From Impressions to Moments: Change your thinking about Influencer Marketing

Influencer marketing is having a “moment”, quite literally, according to Tailify co-founder Didrik Svendsen, but we must do more to appreciate its potential and reassess how we value it. 

Svendsen was speaking to NDA at MadFest London 2019 following his talk on the Engagement and Experience stage ‘How data, strategy and measurement are key to mastering your 2020 influencer plans’.

“People trust people,” he says of the enduring power of word of mouth, which can now be supercharged through the advent of social media. “Social suddenly allowed people to talk not only to their friends, but also to much bigger audiences if they had something interesting, entertaining or inspiring to say. It’s turning to a meritocracy.”

Brands are increasingly seeing the power of influencers in their marketing strategies, but there are many misconceptions that need to be addressed in order to fully leverage its business potential.

For instance, through most marketing mediums, the aim is to buy reach and impressions, whereas instead it should be seen about achieving “moments” instead. 

Another issue is limiting influencer strategy to the marketing teams and standalone campaigns: yet Tailify has worked with companies where feedback from influencer marketing has led to new product development or deeper customer service. 

“Most people look at this as a channel, but it’s not,” he says. “If you do it the right way you can become a massive company and an influence overnight. Look at it not as a channel but something much deeper and fundamental.” 

For inspiration, he points to influencer Kylie Jenner, who stopped shilling for other cosmetics companies, instead using her star power to launch Kylie Cosmetics. In the first 18 months, the company generated some $420 million in revenue – a figure that took beauty giants such as L’Oreal many decades to achieve. 

“Think of yourself as a consumer,” he urges marketers. “Ask yourself honestly how you are most easily influenced – is it really a TV commercial or a paid Facebook ad, or is it instead friends, family and other people you trust?”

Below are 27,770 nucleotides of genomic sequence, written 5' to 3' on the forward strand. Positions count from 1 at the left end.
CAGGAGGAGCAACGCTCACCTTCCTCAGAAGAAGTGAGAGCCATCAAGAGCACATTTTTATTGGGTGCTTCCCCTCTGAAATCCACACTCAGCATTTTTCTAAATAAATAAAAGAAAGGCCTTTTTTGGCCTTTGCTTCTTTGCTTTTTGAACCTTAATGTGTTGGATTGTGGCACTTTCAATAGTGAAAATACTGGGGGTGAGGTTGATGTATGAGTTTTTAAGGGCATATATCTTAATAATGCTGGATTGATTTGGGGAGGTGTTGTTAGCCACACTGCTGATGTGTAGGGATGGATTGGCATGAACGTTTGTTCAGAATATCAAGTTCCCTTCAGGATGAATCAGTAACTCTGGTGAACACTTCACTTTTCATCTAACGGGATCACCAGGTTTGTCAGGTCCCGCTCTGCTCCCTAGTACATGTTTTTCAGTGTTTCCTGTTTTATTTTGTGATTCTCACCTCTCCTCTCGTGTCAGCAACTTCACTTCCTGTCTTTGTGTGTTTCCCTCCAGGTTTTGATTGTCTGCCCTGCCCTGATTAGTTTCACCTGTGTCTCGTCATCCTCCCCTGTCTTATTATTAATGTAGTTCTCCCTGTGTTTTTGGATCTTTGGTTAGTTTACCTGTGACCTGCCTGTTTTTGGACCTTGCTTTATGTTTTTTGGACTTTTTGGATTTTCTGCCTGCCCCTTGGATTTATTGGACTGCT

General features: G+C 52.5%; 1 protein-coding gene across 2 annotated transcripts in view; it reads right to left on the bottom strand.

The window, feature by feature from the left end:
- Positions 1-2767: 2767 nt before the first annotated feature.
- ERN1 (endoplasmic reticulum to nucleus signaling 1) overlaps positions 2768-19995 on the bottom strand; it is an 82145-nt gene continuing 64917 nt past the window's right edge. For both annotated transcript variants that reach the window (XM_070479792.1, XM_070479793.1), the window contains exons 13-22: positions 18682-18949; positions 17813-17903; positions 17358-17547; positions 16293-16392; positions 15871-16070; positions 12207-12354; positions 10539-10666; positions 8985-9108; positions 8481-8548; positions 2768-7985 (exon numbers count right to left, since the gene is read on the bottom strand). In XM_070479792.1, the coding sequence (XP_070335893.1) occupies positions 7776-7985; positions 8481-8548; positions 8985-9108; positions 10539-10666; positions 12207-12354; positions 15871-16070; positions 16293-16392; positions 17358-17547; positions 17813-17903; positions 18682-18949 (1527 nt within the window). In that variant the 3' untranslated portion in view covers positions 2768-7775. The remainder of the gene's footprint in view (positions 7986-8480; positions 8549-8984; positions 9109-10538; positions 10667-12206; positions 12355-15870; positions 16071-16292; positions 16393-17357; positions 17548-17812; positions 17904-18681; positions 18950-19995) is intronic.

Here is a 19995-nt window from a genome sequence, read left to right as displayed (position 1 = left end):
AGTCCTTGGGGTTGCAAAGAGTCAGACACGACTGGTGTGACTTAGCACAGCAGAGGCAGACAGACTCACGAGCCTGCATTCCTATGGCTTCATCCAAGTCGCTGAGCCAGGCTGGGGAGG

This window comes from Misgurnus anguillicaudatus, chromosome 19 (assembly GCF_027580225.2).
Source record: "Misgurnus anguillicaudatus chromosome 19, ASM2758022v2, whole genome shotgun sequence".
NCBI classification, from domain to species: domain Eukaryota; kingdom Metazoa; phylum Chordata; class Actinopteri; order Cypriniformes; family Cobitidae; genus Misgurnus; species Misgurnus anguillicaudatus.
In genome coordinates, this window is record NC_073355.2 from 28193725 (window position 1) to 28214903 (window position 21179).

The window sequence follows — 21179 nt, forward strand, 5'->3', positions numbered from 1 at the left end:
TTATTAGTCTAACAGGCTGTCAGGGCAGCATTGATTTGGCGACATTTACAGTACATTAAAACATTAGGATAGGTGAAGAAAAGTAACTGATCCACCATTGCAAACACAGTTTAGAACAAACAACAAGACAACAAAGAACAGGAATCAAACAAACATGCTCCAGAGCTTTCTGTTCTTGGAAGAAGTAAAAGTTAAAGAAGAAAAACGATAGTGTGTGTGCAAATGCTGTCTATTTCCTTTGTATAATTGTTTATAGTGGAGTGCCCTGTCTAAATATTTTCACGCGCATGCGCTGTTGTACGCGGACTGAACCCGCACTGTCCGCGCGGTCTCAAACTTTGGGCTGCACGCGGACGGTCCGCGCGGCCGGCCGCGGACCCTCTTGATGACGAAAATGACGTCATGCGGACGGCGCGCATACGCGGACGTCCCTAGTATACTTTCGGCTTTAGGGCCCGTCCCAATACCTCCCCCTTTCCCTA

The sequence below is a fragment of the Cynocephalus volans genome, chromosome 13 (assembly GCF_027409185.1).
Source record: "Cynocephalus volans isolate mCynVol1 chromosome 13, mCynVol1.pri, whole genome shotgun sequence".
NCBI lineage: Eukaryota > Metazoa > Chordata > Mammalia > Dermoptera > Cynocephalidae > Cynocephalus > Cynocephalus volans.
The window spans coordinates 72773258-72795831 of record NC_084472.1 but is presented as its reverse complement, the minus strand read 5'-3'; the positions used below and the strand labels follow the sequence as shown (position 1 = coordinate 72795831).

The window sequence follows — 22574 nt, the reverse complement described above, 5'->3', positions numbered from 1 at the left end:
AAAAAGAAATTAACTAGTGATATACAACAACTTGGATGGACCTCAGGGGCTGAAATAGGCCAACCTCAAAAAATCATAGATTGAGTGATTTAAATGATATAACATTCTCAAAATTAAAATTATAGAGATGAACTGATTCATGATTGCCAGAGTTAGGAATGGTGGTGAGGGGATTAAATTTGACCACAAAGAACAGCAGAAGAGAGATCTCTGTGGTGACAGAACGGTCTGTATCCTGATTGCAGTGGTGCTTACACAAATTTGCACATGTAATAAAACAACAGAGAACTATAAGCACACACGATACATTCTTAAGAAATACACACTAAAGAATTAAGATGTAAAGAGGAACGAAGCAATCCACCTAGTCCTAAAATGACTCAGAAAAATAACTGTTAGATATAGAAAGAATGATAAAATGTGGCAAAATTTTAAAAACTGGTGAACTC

Tailify launched in 2013 because its founders believed in this “completely new change of influence at scale and saw this as an opportunity to tap into, understand and do something with”, he says. 

“We’re helping brands to be data first,” he says, also pointing to the myths surrounding measurement in this space. “Once you know how to measure, you can optimise and then get towards the full potential.”

Yet, he says, there is confusion in influencer marketing about how we quantify and value it. 

“The problem we have as an industry is that people focus on the small details – should it be micro-influencers or macro, engagement, clicks or followers and so on.”

This is too narrow: measurement needs both hard metrics and soft ones, and marketers should also focus more on the long-term benefits of influencer marketing. 

“We live in a world of short-termism, which is understandable because of quarterly results and share prices. And those short-term measurements are very important, because that’s how you plan and optimise campaigns,” he says, cautioning: “At the same time it means we don’t always look forward and we should.”

THREE TAKEAWAYS

  • Ask yourself the question as a consumer, who you would rather hear from – someone you trust on something that is relevant to me, or a TV ad or paid social media post?

  • Fundamentally change your mindset from influencer being a channel to having the potential of being a much bigger and important part of you as a brand. Influence all of your channels.


  • The impact of influencers is measurable in marketing; it is a myth that it is not. Look at the ways you measure other activities and treat this as you would in any other media with both hard and soft metrics employed.

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